Designing and Building a LED Fixture - Page 25 - The Planted Tank Forum

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post #361 of 400 (permalink) Old 12-20-2010, 03:21 PM Thread Starter
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Quote:
Originally Posted by artemm View Post

I understand par well. It is a flux density basically As i understood
you space the leds about 2 inches apart and the other guy does pretty much the same.
Mine are spaced 3 inches apart, which makes a big difference.

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Do you actually mean this article by Dana ?
http://www.advancedaquarist.com/2005/7/review#h11

Yes, they seem very close, the problem with wrong response curve is not Apogee's quantum meter problem only. With their respone you might have a lot of green and yellow, a bit of red and blue in the spectrum and still get high par reading. For LED with their spectral selectivity it is not a problem but when you start comparing par of leds to par of T5/T8/T12, etc you have a problem. PAR actually is just a very generic term for what plants need. One must look at the spectrum and understand what's their.
No, Tom posted his comparison on his blog, http://www.barrreport.com/forumdispl.../1-Barr-Report as I recall. And, as I understand it, plants use all of the light within the range of the photosynthetic active spectra, so a high PAR is a high PAR, what ever the spectral distribution of the light. Obviously no PAR meter has a flat response curve for the whole range of light it measures, but it is close enough.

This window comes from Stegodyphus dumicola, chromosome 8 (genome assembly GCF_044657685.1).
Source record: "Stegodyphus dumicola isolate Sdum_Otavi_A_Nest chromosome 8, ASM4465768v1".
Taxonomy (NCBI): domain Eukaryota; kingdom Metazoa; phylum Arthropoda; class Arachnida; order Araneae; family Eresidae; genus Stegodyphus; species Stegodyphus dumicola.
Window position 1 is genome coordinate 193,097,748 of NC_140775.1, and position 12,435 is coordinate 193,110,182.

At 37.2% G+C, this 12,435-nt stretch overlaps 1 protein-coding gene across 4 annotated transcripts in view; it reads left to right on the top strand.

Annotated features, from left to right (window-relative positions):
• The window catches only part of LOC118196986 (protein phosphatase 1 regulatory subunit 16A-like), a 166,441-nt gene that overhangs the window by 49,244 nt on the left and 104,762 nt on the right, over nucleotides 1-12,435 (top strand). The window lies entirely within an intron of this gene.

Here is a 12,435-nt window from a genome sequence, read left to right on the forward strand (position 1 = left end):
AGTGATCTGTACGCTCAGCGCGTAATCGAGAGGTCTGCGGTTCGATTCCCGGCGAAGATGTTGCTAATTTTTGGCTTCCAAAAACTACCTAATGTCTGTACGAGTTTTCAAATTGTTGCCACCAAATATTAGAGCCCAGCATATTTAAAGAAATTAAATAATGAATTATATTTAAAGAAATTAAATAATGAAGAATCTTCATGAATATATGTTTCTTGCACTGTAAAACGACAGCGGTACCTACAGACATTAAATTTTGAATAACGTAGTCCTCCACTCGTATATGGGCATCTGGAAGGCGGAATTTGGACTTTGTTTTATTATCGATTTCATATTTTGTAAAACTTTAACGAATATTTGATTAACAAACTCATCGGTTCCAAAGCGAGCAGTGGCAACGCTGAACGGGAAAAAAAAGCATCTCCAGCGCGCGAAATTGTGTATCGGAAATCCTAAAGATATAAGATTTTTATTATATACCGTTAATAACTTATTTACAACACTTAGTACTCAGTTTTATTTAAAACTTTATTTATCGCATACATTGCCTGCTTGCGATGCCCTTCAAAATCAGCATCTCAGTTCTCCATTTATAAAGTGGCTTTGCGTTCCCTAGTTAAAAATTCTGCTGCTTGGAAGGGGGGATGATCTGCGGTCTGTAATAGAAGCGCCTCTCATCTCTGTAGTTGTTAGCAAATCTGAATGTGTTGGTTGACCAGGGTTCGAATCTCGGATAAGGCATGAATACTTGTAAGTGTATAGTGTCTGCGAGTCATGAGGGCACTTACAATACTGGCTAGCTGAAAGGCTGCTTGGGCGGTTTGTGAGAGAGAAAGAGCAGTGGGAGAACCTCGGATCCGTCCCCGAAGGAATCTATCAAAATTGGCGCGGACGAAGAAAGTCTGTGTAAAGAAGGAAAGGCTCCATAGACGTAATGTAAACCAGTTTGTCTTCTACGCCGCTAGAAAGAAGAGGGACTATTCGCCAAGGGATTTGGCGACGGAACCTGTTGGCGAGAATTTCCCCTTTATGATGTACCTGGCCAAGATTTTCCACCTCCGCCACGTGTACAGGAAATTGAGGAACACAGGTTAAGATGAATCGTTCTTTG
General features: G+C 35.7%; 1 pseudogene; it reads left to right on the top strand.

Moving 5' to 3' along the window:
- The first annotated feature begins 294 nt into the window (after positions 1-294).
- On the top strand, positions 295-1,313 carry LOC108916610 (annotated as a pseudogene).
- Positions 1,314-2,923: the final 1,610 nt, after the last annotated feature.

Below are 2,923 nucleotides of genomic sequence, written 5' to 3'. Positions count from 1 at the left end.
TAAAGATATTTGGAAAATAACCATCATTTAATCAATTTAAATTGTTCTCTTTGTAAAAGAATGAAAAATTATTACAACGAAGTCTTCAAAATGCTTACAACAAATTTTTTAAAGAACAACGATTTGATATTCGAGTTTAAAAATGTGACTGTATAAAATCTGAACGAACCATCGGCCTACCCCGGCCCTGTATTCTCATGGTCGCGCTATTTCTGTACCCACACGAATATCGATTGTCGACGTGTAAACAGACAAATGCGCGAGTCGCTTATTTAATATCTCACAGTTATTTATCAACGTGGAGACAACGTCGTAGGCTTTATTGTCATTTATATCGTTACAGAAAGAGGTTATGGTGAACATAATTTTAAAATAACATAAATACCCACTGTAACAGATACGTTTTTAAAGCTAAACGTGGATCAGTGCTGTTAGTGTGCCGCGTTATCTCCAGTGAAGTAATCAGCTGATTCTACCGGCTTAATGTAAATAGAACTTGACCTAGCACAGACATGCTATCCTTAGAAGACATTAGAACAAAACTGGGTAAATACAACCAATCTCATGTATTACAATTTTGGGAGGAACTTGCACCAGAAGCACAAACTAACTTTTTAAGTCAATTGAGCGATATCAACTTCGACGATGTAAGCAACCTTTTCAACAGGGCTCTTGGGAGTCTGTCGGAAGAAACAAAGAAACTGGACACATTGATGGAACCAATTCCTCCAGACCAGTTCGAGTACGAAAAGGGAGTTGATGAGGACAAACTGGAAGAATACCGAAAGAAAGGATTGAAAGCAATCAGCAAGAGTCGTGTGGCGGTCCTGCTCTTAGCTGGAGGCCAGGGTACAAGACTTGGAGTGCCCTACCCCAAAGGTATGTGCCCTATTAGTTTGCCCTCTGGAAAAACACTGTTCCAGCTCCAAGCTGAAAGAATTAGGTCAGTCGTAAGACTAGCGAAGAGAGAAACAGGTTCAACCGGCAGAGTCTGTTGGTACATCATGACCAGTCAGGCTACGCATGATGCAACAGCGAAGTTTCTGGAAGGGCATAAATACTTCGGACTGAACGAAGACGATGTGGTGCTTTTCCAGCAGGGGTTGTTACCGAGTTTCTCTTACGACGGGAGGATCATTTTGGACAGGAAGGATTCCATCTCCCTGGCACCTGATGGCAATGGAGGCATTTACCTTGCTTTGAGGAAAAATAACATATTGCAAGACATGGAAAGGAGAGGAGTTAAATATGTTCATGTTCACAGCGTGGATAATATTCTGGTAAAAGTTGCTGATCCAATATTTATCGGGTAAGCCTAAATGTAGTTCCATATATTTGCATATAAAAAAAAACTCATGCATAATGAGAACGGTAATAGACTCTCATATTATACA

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Any change on par data from a single led, anyone?
I'm not sure what you are asking here. I do have data on a single one watt LED, but not on a Cree 3 watt one. I am pretty certain the data will be about the same for the higher wattage LED. I use that data to figure out what PAR I can get with various spacings of LEDs.

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post #362 of 400 (permalink) Old 12-20-2010, 03:30 PM Thread Starter
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Originally Posted by Matt View Post
Thought I'd add my build to this. It wasn't built for growing plants, but more for the looks so take it with a grain of salt (wasn't going for any certain PAR ratings or anything). Just thought it might give someone ideas or inspiration to tweak their own setup. As you can see my heat sink has plenty of room to place more LEDs.

Consists of 2 Cree XRE Cool Whites, and 9 Cree XRE Warm Whites. Cool whites are my moonlights. The splash shield is plexiglass and the heat sink is a 24" x ~8" block of aluminum. Everything is run by hand, no automation here...nice and simple. Rocker switches and dimmers for each bank of lights. All with DC quick disconnects. Works like a charm and runs pretty dang cool. No need for active cooling with a fan, though I did fit some to the heat sink just in case I ever need them.

I believe the Cool Whites have 80 degree optics on them and the Warm Whites have 60s on them, if I can remember correctly. If you know the basics of + and - and can follow some simple diagrams online/forums its very simple to wire up. I was leaning towards the meanwells but ended up with the buck pucks for their size and I wanted a control box like I have.

Finished product




Like I said, nothing fancy or anything to grow plants with but its the perfect look I wanted and hopefully can inspire someone else.